A student fails an examination unless the prescribed procedures are followed or unless the student has been excused from the examination by the appropriate dean. A student who is ill should report to health service which, if it thinks it advisable, will recommend to the dean the need for an incomplete. In cases of an emergency, students should be advised by the Office of the Dean of Studies.

Rules governing conduct in examinations and expected standards of academic integrity are cited annually in the Student Handbook, and students are responsible for conforming to these expectations.

The Advising System

p>The role of the faculty adviser at Vassar is that of educator rather than overseer. The student is expected to take the initiative in seeking advice from an appropriate adviser. There are three types of advisers: premajor advisers, assigned to freshmen upon arrival, who advise them until a field of concentration is chosen or until they enter the Independent Program or a multidisciplinary or interdepartmental program; departmental advisers, for those concentrating in a discipline; and advisers for students in the Independent Program or in a multidisciplinary or interdepartmental program.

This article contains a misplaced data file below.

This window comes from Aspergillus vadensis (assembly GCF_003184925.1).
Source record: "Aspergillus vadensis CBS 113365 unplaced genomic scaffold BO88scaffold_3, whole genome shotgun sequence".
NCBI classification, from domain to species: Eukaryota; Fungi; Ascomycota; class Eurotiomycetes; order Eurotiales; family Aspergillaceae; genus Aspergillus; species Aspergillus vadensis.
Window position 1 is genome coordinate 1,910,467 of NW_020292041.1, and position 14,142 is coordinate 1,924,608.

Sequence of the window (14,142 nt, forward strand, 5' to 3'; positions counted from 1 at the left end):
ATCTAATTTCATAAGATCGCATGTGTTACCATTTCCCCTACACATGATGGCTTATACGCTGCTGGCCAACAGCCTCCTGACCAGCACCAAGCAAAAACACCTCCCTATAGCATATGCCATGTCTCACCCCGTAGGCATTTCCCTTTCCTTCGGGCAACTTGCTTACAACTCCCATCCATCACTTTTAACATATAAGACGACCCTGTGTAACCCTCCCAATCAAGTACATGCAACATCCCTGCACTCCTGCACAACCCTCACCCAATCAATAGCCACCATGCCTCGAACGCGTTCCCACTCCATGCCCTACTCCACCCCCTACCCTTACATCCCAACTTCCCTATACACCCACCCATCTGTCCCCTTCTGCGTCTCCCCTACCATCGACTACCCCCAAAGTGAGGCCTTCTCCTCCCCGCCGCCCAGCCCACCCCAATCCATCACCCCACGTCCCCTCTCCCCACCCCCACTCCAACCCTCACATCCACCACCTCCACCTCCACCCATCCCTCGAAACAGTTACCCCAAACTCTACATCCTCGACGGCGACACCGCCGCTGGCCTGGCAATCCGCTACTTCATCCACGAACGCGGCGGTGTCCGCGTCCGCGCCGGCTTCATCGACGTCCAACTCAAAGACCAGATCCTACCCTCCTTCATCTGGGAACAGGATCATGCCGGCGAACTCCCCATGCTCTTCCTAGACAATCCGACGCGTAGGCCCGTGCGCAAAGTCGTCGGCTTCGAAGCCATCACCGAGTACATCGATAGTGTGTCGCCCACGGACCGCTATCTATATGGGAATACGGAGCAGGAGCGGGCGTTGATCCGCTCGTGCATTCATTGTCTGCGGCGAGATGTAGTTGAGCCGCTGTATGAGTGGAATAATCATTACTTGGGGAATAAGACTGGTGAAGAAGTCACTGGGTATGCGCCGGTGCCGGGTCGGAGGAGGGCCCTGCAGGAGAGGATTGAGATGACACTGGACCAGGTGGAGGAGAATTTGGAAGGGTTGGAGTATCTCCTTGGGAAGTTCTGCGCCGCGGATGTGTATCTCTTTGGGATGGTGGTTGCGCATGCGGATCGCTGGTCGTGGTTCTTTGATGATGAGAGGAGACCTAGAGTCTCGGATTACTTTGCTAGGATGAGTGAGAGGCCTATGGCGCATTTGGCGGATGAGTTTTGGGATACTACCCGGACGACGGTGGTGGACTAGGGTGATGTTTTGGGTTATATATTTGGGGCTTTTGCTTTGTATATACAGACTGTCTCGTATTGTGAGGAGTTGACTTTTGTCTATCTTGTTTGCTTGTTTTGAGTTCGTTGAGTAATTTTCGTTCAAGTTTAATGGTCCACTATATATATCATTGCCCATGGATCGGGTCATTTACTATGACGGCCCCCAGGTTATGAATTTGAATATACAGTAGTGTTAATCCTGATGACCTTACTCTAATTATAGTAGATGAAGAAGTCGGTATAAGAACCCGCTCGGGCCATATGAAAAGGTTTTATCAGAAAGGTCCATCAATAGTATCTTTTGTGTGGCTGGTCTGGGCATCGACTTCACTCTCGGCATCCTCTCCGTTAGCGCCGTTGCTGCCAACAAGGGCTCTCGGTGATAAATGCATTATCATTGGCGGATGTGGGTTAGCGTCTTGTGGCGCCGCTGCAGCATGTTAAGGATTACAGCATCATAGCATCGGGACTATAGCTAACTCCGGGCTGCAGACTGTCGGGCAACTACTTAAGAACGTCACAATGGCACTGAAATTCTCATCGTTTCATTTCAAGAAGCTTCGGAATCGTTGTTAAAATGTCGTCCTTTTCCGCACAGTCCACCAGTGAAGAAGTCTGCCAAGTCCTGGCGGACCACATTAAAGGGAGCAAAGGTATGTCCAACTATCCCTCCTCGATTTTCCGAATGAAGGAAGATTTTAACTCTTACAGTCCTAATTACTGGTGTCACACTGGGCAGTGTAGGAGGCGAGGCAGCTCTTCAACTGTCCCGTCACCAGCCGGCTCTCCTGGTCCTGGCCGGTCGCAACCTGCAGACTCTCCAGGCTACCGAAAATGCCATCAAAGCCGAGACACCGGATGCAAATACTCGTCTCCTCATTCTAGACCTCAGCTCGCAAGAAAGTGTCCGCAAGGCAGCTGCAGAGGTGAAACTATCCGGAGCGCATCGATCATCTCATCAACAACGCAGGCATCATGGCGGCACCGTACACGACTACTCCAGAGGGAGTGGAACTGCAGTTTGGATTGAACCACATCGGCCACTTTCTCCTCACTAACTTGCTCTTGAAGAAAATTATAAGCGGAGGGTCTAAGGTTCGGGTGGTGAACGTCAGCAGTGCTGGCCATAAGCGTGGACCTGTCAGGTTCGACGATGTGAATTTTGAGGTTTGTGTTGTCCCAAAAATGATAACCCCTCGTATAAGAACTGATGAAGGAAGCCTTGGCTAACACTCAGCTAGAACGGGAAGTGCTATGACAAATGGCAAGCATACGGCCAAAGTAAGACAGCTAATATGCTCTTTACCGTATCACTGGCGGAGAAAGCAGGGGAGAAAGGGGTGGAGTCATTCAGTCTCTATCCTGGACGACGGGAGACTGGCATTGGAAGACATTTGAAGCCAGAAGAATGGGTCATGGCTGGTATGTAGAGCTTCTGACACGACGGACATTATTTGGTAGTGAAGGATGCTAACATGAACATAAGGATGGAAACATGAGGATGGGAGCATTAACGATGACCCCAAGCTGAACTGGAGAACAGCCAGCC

Advising involves multiple functions. It helps the student discover appropriate individual goals and intentions. It also provides the student with information about alternative programs and modes of study and, through special counseling offers appropriate help and guidance. The Office of the Dean of Studies serves to centralize information for advisers as well as students. Students are urged to avail themselves of the services of the Learning and Teaching Center, the Office of Career Development, the Office of Field Work, the house fellows, the Health Service, and Counseling Service, as well as of faculty advisers.